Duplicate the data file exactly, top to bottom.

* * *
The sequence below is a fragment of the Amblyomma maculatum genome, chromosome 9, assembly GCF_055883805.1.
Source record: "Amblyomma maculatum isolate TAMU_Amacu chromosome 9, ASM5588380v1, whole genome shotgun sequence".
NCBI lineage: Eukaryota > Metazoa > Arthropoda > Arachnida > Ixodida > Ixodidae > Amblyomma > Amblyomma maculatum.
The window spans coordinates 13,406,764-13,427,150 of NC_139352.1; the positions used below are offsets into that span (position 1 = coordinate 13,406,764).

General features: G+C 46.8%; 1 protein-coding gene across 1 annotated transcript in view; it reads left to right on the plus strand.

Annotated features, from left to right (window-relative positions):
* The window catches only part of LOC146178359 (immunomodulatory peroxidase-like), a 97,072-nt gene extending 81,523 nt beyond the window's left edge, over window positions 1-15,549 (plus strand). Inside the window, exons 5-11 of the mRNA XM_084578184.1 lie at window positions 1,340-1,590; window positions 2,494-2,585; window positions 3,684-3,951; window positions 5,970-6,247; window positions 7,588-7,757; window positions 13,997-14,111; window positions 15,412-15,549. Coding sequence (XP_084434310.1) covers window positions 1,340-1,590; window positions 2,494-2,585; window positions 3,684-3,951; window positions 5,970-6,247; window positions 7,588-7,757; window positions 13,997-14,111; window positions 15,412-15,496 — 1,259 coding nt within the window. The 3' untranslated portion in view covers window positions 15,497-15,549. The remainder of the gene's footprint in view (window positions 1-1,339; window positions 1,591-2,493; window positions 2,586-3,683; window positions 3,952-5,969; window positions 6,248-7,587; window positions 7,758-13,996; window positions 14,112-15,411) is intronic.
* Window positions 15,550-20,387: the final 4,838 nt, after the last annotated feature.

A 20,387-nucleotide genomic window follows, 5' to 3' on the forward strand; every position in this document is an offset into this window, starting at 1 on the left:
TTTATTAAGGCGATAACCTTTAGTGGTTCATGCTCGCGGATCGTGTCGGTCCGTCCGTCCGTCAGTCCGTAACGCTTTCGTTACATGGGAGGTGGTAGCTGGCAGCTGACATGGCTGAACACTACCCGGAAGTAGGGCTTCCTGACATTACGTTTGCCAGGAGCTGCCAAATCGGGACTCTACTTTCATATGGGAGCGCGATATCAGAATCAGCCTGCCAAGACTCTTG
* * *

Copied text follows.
The sequence below is a fragment of the Amblyomma maculatum genome, chromosome 9, assembly GCF_055883805.1.
Source record: "Amblyomma maculatum isolate TAMU_Amacu chromosome 9, ASM5588380v1, whole genome shotgun sequence".
NCBI lineage: Eukaryota > Metazoa > Arthropoda > Arachnida > Ixodida > Ixodidae > Amblyomma > Amblyomma maculatum.
The window spans coordinates 13,406,764-13,427,150 of NC_139352.1; the positions used below are offsets into that span (position 1 = coordinate 13,406,764).

General features: G+C 46.8%; 1 protein-coding gene across 1 annotated transcript in view; it reads left to right on the plus strand.

Annotated features, from left to right (window-relative positions):
* The window catches only part of LOC146178359 (immunomodulatory peroxidase-like), a 97,072-nt gene extending 81,523 nt beyond the window's left edge, over window positions 1-15,549 (plus strand). Inside the window, exons 5-11 of the mRNA XM_084578184.1 lie at window positions 1,340-1,590; window positions 2,494-2,585; window positions 3,684-3,951; window positions 5,970-6,247; window positions 7,588-7,757; window positions 13,997-14,111; window positions 15,412-15,549. Coding sequence (XP_084434310.1) covers window positions 1,340-1,590; window positions 2,494-2,585; window positions 3,684-3,951; window positions 5,970-6,247; window positions 7,588-7,757; window positions 13,997-14,111; window positions 15,412-15,496 — 1,259 coding nt within the window. The 3' untranslated portion in view covers window positions 15,497-15,549. The remainder of the gene's footprint in view (window positions 1-1,339; window positions 1,591-2,493; window positions 2,586-3,683; window positions 3,952-5,969; window positions 6,248-7,587; window positions 7,758-13,996; window positions 14,112-15,411) is intronic.
* Window positions 15,550-20,387: the final 4,838 nt, after the last annotated feature.

A 20,387-nucleotide genomic window follows, 5' to 3' on the forward strand; every position in this document is an offset into this window, starting at 1 on the left:
TTTATTAAGGCGATAACCTTTAGTGGTTCATGCTCGCGGATCGTGTCGGTCCGTCCGTCCGTCAGTCCGTAACGCTTTCGTTACATGGGAGGTGGTAGCTGGCAGCTGACATGGCTGAACACTACCCGGAAGTAGGGCTTCCTGACATTACGTTTGCCAGGAGCTGCCAAATCGGGACTCTACTTTCATATGGGAGCGCGATATCAGAATCAGCCTGCCAAGACTCTTG